The following article isn't written by some liberal hack - it comes from Byron York the White House correspondant for the National Review.
BUSH VERSUS THE GOP.
From The New Republic by Byron York
Post date 03.07.06 | Issue date 03.13.06
As the weekend of February 18 began, most members of Congress were just getting home for the Presidents' Day recess. There, they were experiencing the first blast of anger from constituents upset over the Bush administration's decision to allow a company owned by the government of the United Arab Emirates (UAE) to manage operations at several big U.S. ports. People had heard about the deal on talk radio, and they seemed to be growing madder by the minute.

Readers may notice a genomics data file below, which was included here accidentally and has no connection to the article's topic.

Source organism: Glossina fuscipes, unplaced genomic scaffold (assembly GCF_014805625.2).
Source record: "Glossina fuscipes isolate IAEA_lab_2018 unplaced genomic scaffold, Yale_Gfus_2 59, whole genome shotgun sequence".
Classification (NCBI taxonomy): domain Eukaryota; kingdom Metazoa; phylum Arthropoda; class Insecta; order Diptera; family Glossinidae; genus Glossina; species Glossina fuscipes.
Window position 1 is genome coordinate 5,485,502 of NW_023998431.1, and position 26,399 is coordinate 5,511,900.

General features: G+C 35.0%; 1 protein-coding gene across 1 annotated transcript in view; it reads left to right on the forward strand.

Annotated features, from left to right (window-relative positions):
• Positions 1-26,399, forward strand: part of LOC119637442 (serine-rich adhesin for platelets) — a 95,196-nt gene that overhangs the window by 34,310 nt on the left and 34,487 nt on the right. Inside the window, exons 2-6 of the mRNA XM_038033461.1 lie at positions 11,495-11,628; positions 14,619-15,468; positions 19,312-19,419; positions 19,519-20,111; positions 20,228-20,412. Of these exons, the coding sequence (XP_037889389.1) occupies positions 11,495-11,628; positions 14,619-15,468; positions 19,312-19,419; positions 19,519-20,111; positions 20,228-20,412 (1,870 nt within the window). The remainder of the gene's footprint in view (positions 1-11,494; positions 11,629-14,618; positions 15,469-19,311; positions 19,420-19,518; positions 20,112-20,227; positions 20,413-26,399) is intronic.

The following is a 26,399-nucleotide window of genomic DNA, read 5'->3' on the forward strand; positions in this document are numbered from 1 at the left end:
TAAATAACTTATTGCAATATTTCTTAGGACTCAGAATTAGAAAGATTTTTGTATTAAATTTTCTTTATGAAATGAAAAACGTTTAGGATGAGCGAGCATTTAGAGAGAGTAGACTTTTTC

Back in Washington, Senate Majority Leader Bill Frist, preparing for a cross-country trip, was getting a steady stream of phone calls and e-mails about the issue. His last scheduled event in Washington was an appearance that Sunday morning on CBS's "Face the Nation." Expecting a question about the ports, Frist was prepared to make a very public break with President Bush. "He was going to say that he had reservations about the deal and it should be reviewed," says a GOP aide. But host Bob Schieffer, still working over the week-old story of Dick Cheney's hunting accident, never asked. "That's the old media for you," the aide says.